• Steve Eberly

What They're Saying about HB1414

I try to read as many newspapers as I can. I want to know not just what my local paper is saying about an issue, but also what’s going on all over our great state. Lately just about everybody agrees that HB1414 is bad for Indiana!

Editorial writers in South Bend, Evansville, Indianapolis, Terre Haute and more are speaking out about how this bill holds Indiana back.

But don’t just take my word for it, see for yourself what local writers are saying:

  • In Greensburg, the Daily News wrote on January 24th in an editorial that “…there is no law that can or should be passed to turn back the clock. Jobs being lost in one industry are being created in others,” making the point in the same piece that “technology is changing so fast that a renewable energy future isn’t a pipe dream any more.”

  • “The proposed bill does not make sense in the context of the environment or the economy,” said the January 27th edition of the Indiana Daily Student, which is I.U.’s student newspaper.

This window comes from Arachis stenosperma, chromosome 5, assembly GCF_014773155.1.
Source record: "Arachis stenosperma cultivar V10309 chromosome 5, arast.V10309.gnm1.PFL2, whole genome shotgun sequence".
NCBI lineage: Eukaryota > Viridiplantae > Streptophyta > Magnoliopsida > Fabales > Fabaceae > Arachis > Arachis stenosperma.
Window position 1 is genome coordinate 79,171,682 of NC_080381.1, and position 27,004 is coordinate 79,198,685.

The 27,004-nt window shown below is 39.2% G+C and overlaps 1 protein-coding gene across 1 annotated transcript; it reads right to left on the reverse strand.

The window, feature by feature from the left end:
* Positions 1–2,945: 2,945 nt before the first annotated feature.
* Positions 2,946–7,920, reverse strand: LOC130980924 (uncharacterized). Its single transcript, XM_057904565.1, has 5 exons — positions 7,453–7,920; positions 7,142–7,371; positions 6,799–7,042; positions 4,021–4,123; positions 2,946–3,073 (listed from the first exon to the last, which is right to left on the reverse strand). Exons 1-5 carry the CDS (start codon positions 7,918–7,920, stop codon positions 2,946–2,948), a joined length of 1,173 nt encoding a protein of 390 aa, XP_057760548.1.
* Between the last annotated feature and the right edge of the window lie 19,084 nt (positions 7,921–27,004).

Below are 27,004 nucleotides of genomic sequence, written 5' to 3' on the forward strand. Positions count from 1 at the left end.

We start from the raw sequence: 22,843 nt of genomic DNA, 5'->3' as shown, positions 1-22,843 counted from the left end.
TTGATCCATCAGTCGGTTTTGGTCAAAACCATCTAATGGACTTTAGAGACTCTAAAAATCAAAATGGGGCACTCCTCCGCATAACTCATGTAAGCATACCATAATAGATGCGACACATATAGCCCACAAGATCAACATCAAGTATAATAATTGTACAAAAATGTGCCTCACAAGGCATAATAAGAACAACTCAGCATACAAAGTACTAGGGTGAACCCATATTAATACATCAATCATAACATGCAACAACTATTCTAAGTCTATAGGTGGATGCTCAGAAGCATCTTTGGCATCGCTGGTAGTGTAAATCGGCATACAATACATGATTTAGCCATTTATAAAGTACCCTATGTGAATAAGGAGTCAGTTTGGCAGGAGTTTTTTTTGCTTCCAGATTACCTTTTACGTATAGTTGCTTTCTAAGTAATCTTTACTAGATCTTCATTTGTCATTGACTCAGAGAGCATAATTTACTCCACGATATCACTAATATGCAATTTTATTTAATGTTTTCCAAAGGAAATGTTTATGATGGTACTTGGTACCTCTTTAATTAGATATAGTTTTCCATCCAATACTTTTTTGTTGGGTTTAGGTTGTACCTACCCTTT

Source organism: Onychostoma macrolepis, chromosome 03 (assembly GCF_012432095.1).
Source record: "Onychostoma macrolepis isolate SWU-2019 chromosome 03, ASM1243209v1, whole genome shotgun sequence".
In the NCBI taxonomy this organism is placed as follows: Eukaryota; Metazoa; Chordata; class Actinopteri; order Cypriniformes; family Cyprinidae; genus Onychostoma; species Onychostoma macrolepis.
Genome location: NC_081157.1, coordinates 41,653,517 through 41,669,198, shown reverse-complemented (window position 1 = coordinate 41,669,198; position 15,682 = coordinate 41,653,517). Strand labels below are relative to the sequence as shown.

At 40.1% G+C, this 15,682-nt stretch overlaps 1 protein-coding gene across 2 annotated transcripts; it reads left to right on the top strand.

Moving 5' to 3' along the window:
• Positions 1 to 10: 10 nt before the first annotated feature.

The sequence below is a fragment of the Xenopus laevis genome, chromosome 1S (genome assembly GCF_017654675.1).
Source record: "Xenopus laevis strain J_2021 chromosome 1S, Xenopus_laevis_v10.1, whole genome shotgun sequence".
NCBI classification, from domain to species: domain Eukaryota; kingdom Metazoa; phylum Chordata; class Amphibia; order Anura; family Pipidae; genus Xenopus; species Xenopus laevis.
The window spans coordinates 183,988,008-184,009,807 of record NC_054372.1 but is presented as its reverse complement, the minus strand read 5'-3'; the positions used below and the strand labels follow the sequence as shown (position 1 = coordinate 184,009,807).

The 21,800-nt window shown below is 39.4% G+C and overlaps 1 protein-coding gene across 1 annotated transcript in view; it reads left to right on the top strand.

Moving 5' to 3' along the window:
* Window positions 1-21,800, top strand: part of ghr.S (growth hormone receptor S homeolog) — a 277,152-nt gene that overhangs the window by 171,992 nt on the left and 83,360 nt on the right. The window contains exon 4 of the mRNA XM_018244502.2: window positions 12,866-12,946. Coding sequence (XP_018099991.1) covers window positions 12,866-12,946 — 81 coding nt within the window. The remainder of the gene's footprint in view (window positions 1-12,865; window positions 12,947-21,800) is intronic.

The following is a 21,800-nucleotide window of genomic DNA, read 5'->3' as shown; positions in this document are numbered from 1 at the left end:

February 6 was a busy day for editorial writers from north, central, and southern Indiana.

  • “HB 1414, in ignoring the future of energy and making Hoosiers pay the price, is pure mismanagement,” wrote the South Bend Tribune.

  • On the same day, Terre Haute’s Tribune Star wrote that “electric utilities are turning their backs on coal not just because of federal mandates and environmental concerns, but because it makes economic sense. Other fuel sources have become more efficient and less costly.”

  • And Evansville’s Journal and Courier opined that HB 1414 “allows utilities to buy more coal and pass the costs on to customers. That money then goes directly back to the coal companies themselves” and that “it would be nice if they would channel that energy into renewables instead.”

Lastly, the Indianapolis Business Journal had a Valentine’s Day message for state legislators on this week’s editorial page, noting that “utilities are making the switch to other alternatives, including natural gas and solar, because they are cheaper and cleaner. Those are positive changes for Indiana economically—in both the sheer cost of power and the potential for improvements in health that come from cleaner air.”

A diverse energy future is what will allow our state to thrive. Indiana’s energy future hangs in the balance. Don’t let the politicians put their fingers on the scale. The best option, an option already being chosen by consumers and business that includes a more robust mix of renewable energy, should lead the day.

Let’s hope our leaders make the right choice.


Do you want to join the conversation?

Our politicians need to hear from Hoosiers just like you. Tell them HB1414 is bad for Indiana.